Catholic groups create $2 million ‘Francis Fund’ for Americans in danger of eviction
Renters facing eviction this winter, as the coronavirus pandemic surges in nearly all states, could get a little help from two Catholic organizations, who launched “The Francis Fund” in an effort to provide relief.
Catholic Charities USA and the Felician Sisters of North America have each contributed $1 million to a new fund to benefit people “in extreme danger of losing their homes this month,” according to a press release. The money will be distributed by local Catholic Charities agencies throughout the United States.
“As the pandemic worsens, the weather becomes more bitter and Congress is deadlocked, many people are living on the brink of homelessness and they are terrified,” said Donna Markham, O.P., the president and chief executive officer of Catholic Charities USA.
A staggering one-third of Americans say they are behind on rent or their mortgage and fear eviction in the next two months, the U.S. census bureau reported this month. Earlier this year, the Centers for Disease Control and Prevention enacted an evictions moratorium, protecting about 23 million people. But that order is expected to expire at the end of the year and lawmakers remain deadlocked on additional measures to help households hard hit by job losses related to the pandemic.
“In these uncertain times, we know that many families are suffering the burden of unemployment and food insecurity. It is unconscionable that they should also face the fear of losing their homes,” said Sister Christopher Moore, the provincial minister of the Felician Sisters of North America. “Our partnership will provide a safety net for our brothers and sisters in Christ and let them know they are not alone in their struggles.”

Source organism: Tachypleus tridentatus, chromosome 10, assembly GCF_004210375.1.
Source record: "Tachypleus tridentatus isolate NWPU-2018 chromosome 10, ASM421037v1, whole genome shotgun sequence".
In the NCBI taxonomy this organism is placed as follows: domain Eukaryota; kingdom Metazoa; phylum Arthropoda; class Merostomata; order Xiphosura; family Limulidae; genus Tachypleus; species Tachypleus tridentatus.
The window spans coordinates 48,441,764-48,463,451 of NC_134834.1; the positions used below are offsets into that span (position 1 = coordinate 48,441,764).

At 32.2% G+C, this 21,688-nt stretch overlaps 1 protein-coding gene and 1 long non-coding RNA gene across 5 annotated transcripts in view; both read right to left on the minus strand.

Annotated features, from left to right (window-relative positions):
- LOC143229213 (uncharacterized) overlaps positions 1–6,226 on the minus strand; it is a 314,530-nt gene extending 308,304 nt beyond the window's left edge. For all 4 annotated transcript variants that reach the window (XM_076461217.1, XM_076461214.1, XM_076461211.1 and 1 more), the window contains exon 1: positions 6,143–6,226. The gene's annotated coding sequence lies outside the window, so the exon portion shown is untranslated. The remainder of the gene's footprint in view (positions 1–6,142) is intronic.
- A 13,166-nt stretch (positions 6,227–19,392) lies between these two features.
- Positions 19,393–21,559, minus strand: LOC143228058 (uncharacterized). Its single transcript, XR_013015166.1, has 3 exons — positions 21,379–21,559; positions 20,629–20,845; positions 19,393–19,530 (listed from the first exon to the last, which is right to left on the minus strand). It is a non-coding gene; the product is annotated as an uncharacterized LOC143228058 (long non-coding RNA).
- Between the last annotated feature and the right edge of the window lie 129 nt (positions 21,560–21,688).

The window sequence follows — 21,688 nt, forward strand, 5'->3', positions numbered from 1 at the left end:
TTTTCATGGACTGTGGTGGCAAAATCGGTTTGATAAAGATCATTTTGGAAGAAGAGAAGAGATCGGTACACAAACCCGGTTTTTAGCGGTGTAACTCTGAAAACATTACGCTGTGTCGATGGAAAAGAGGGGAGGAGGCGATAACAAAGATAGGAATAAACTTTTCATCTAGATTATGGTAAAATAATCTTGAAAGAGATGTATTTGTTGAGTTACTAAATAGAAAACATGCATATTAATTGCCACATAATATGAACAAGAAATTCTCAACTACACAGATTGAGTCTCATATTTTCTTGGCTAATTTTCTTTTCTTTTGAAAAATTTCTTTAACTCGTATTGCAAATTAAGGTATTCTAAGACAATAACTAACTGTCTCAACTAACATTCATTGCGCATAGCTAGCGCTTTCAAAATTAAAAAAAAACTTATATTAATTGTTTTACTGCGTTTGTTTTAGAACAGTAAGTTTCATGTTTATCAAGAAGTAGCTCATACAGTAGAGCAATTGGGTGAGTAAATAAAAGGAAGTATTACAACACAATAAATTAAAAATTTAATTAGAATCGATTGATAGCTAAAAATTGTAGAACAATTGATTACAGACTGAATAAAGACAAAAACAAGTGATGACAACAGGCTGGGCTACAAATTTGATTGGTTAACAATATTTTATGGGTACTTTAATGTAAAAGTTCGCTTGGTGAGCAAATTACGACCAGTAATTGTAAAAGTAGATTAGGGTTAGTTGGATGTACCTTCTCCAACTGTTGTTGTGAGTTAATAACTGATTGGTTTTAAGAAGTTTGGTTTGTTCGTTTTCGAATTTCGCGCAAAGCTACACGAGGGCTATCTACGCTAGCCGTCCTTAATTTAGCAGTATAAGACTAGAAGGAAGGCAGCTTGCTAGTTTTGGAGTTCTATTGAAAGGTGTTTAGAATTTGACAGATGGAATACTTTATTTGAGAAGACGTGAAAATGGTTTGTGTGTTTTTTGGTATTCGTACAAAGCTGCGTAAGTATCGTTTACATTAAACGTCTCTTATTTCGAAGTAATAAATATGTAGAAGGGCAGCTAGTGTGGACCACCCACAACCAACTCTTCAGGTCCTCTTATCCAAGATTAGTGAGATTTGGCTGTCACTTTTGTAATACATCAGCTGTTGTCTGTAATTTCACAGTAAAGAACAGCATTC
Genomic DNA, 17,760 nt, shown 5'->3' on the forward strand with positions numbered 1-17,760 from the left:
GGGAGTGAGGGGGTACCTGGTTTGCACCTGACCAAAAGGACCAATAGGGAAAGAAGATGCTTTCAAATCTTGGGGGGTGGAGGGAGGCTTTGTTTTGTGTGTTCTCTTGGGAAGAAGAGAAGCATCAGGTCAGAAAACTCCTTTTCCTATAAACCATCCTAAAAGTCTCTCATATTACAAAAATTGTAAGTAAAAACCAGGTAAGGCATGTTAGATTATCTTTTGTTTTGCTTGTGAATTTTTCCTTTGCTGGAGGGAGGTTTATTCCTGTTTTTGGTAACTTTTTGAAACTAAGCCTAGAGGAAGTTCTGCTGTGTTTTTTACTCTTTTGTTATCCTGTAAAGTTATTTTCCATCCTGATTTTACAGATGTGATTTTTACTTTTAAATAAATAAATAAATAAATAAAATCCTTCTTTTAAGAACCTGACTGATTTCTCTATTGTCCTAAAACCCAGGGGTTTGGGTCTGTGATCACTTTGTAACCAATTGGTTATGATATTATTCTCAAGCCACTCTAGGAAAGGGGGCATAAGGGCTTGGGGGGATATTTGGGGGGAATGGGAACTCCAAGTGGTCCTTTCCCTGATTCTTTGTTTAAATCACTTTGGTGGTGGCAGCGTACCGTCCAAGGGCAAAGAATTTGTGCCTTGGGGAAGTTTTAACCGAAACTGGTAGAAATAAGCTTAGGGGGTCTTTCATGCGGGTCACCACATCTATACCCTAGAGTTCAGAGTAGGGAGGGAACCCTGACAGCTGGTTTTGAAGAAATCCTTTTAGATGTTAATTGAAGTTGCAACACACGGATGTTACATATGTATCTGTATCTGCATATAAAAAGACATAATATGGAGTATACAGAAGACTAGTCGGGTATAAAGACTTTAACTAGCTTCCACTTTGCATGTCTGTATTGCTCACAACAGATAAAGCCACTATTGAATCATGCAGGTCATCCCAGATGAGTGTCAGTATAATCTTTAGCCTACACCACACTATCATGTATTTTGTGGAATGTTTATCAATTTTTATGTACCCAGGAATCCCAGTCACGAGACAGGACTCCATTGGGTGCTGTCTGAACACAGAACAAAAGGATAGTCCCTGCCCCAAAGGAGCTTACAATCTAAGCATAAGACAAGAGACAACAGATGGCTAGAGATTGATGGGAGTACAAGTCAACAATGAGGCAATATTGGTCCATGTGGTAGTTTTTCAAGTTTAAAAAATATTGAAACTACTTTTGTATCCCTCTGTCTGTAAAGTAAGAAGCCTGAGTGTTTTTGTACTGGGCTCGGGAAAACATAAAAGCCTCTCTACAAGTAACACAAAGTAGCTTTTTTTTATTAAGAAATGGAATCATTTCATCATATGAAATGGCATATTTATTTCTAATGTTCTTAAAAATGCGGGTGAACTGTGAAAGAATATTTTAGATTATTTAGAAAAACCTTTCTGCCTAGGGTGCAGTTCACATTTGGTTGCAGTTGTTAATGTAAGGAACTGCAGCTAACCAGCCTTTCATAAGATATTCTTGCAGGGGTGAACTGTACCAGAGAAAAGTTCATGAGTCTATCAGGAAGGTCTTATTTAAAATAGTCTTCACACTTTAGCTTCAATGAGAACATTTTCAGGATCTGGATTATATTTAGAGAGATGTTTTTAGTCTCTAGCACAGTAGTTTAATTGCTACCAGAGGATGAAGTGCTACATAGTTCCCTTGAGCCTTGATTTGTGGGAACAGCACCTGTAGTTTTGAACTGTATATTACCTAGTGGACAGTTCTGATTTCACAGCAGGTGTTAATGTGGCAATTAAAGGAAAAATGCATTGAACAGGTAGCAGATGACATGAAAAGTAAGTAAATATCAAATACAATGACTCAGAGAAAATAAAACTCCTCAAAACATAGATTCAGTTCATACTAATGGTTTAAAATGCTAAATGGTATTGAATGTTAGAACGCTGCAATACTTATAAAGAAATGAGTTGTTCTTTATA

The Felician Sisters are a Franciscan group of about 1,000 Catholic sisters ministering in North and South America, Europe and Africa.
Members of Congress are negotiating a $900 billion stimulus package before the holiday break to try to alleviate some of the economic hardship, though critics say it does not go far enough.
The central elements of the bill appear to include more than $300 billion in aid to businesses; a $300-per-week bonus federal jobless benefit and renewal of soon-to-expire state benefits; $600 direct payments to individuals; vaccine distribution funds and money for renters, schools, the Postal Service and people needing food aid. Lawmakers were told to expect to be in session and voting this weekend.
If renters who owe back rent are not given additional reliefs, the results could be devastating in the coming months.
“Tens of millions of people may lose their homes this winter during this height of Covid-19. And the consequences of that would be catastrophic for kids, for families and for our country's ability to contain the pandemic,” Diane Yentel, the president of the National Low Income Housing Coalition, told NPR on Dec. 18.
Material from the Associated Press was used in this report.
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